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What is the perfect first game?
Peek-a-Boo is the prototype game for teaching young children to interact socially. Just Google search Peek-a-Boo on the images search engine and you will see dozens of pictures of children playing Pee-a-Boo.
This game illustrates perfectly how universal, motivating, and enjoyable this simple social game is for young children. If you think about this game as the perfect basic structure for teaching joint attention and reciprocity (the back and forth of interaction), you can create many early games to play with your child.
Important characteristics of this game
Peek-a-Boo is visually simple: hands on face, hands off face, smiling face.
The verbal sequence is simple. Say Peek-a-Boo in a melodic way when your hands come off your face and then laugh.
The game is cognitively simple. It is all about hiding and finding (an early cognitive interest enjoyed by most children).
Peek-a-Boo is easy to initiate. Put your hands on your face, or under a scarf, or even just get behind a door, and peek out again.
Peek-a-Boo has a predictable outcome: the beloved face always reappears!
Just a little exciting anticipation. How long will I wait? When will she emerge? Not yet....not yet... NOW!
Variations are endless. Peek-a-Boo leads to Hide 'n Seek, and to treasure hunts.
The roles in this game are clear. Either person can play either role. One person hides, the other person waits, both people smile and laugh as the hider emerges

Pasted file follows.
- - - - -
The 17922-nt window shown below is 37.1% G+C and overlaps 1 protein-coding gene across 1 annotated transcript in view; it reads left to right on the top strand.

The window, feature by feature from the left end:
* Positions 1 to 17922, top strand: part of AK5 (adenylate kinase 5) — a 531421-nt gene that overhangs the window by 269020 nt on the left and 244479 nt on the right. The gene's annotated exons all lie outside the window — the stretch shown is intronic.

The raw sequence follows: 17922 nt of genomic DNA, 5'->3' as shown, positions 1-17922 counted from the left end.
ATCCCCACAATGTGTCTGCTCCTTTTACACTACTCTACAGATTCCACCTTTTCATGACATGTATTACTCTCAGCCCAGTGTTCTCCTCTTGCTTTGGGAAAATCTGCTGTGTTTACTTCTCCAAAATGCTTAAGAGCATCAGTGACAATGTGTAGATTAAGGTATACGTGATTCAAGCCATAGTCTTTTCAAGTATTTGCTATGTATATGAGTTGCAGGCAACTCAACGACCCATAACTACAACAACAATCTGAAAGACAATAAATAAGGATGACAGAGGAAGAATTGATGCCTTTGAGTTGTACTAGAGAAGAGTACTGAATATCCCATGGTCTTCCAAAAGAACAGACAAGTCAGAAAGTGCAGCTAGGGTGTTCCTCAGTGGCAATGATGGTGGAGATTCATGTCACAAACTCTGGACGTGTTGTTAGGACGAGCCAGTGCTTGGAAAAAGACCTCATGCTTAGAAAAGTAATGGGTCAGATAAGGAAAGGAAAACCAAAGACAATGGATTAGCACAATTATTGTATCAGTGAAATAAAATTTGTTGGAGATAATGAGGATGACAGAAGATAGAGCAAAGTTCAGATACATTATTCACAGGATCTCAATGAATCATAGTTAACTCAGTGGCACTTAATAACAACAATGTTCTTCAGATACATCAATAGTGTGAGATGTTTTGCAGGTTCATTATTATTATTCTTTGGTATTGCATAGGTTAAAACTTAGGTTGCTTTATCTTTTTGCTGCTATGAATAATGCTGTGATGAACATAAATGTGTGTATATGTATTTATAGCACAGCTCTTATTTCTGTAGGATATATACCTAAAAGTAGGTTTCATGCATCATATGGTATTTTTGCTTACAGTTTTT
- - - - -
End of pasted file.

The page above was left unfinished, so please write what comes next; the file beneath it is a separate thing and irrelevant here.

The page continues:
For a wonderful discussion of how this and other simple games can be used to coax young children with autism into social play, read Sibylle Janert's, Reaching the Young Autistic Child (see references).
Notice the problems your child has playing Peek-a-Boo
The specific difficulties that your child may have with playing Peek-a-Boo illustrate how you may need to modify any game to make it successful for your child.
Emotional Regulation Difficulty
If your child can't tolerate the excitement of looking into your eyes, try moving a little farther away, being a little less animated or loud, looking at your child for a little less time.
Motor Planning or Spatial Security Difficulty
Your child may not be able to hide his or her eyes (because it is a hard motor action or because your child feels insecure his or her eyes closed). If so, try using a scarf. Even a scarf that you can see through can be effective!
Attention Shifting Difficulty

Maybe your child does not notice that you are trying to play. Try using a heavy scarf and put this over your child's head briefly before pulling it off and singing out "Peek-a-Boo!” with a smile. This would be hard to ignore.
Lack of Social Interest
Your child may not yet be convinced that interacting with others is as much fun as interacting with things. Maybe you will want to play this game by hiding and popping out from behind a door because doors might be interesting to your child.
Saying the words
If your child can’t imitate words yet, put the words Peek-a-Boo on a Talking Button and get someone else to help your child play the game. One person can hide, while the other person uses hand over hand to help your child learn to push the talking button at the right time.
There is surely a version of this game that will fill your child's heart with social delight! Modifying the game will helps you understand how to modify other games.

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